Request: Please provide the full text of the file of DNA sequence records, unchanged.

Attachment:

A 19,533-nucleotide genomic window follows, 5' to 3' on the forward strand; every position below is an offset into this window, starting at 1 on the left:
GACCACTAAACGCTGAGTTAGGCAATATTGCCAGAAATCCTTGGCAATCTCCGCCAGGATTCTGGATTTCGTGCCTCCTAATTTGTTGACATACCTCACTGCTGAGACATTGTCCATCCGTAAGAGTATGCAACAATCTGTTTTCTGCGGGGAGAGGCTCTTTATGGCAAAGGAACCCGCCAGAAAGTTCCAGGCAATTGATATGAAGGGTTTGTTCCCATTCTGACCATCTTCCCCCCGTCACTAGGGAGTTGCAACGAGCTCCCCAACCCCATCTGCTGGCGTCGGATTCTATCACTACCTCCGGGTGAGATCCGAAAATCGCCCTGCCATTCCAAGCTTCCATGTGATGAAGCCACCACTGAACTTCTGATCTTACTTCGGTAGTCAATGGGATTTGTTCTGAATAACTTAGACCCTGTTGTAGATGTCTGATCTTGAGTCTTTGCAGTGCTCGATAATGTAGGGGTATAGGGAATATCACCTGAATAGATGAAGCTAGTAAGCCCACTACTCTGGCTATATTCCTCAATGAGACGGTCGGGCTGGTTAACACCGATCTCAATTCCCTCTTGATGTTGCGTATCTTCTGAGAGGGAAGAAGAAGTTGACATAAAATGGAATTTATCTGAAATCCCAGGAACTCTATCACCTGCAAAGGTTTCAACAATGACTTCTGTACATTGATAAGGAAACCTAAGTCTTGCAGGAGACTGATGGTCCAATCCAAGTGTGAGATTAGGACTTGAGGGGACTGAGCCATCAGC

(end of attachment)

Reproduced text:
A 19,533-nucleotide genomic window follows, 5' to 3' on the forward strand; every position below is an offset into this window, starting at 1 on the left:
GACCACTAAACGCTGAGTTAGGCAATATTGCCAGAAATCCTTGGCAATCTCCGCCAGGATTCTGGATTTCGTGCCTCCTAATTTGTTGACATACCTCACTGCTGAGACATTGTCCATCCGTAAGAGTATGCAACAATCTGTTTTCTGCGGGGAGAGGCTCTTTATGGCAAAGGAACCCGCCAGAAAGTTCCAGGCAATTGATATGAAGGGTTTGTTCCCATTCTGACCATCTTCCCCCCGTCACTAGGGAGTTGCAACGAGCTCCCCAACCCCATCTGCTGGCGTCGGATTCTATCACTACCTCCGGGTGAGATCCGAAAATCGCCCTGCCATTCCAAGCTTCCATGTGATGAAGCCACCACTGAACTTCTGATCTTACTTCGGTAGTCAATGGGATTTGTTCTGAATAACTTAGACCCTGTTGTAGATGTCTGATCTTGAGTCTTTGCAGTGCTCGATAATGTAGGGGTATAGGGAATATCACCTGAATAGATGAAGCTAGTAAGCCCACTACTCTGGCTATATTCCTCAATGAGACGGTCGGGCTGGTTAACACCGATCTCAATTCCCTCTTGATGTTGCGTATCTTCTGAGAGGGAAGAAGAAGTTGACATAAAATGGAATTTATCTGAAATCCCAGGAACTCTATCACCTGCAAAGGTTTCAACAATGACTTCTGTACATTGATAAGGAAACCTAAGTCTTGCAGGAGACTGATGGTCCAATCCAAGTGTGAGATTAGGACTTGAGGGGACTGAGCCATCAGC